More than 500 tennis players and officials were ordered into isolation in the Australian city of Melbourne on Thursday as authorities reintroduced coronavirus restrictions after a worker at a quarantine hotel tested positive for the virus.
The city reimposed an order for masks indoors and a limit on gatherings of 15 people after the state's run of 28 days with no new local cases came to an end.
Melbourne, Australia's second-biggest city, is preparing to host the Australian Open tennis tournament from Monday but play at six warm-up events was heavily disrupted by the new infection with organisers Tennis Australia calling off all matches for Thursday.
The case of the infected Grand Hyatt worker was announced late on Wednesday and Victoria state Premier Daniel Andrews told reporters an initial round of tests had found no new cases.
The Australian Open was likely to go ahead though "there were no guarantees", he said.
"At this stage, the tennis shouldn't be impacted by this. These things can change. Every Victorian knows these are uncertain times," Andrews told a news conference.
The Grand Hyatt was one of three main quarantine hotels used by players and officials arriving in Melbourne for the Grand Slam event.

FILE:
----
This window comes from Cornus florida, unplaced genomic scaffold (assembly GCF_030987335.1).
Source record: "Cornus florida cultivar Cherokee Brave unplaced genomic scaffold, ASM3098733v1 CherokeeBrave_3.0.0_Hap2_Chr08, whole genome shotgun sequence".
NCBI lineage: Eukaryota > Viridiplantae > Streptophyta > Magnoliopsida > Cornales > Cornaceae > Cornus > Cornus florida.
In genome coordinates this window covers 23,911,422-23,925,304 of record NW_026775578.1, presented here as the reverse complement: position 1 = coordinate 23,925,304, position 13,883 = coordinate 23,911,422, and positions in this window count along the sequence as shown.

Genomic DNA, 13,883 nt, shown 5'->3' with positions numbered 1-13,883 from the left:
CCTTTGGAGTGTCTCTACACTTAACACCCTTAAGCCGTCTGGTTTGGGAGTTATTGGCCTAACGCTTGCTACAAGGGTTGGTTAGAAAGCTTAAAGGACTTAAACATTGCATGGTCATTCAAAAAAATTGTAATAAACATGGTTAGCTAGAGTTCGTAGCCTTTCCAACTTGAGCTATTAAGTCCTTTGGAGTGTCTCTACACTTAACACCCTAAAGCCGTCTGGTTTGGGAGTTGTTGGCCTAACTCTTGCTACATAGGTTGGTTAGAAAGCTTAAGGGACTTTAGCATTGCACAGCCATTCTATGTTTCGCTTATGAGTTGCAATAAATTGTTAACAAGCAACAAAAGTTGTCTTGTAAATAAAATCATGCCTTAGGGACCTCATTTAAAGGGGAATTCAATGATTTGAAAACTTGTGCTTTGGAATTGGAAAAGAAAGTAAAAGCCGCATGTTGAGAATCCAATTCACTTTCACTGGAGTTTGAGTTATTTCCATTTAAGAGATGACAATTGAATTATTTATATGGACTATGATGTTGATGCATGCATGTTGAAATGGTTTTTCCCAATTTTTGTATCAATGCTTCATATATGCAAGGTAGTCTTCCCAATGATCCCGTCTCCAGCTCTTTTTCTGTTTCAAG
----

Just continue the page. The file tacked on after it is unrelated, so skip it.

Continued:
About 1,200 players, coaching staff and officials arrived in Australia in the middle of last month and went into a mandatory 14-day isolation. Most players were released from quarantine last month.
Australia has ranked among the world's most successful countries in handling the novel coronavirus, largely because of decisive lockdowns and borders sealed to all but a trickle of travellers.
Western Australia state, which is on a five-day lockdown after one positive case was detected on Sunday, has since found no new local cases. The states of New South Wales and Queensland also reported no new cases on Thursday.
In all, Australia has had 22,000 local cases and 909 deaths.
But its quarantine hotels, where all international arrivals have to spend two weeks, have proved a weak link with the new infection in Melbourne the latest case to emerge from one.
The cabinet is set to meet on Friday to consider whether the quarantine hotel programme should use facilities in more remote, regional centres given the tendency for the virus to escape from hotels into the community.
Prime Minister Scott Morrison said that hotel quarantine remained the "most effective" arrangement.
Morrison reiterated a free vaccination programme was on tack to begin later this month.
Australia has secured an additional 10 million doses of the Pfizer-BioNtech vaccine taking its total to 150 million, which will also be distributed to neighbouring Pacific Island countries, Morrison said.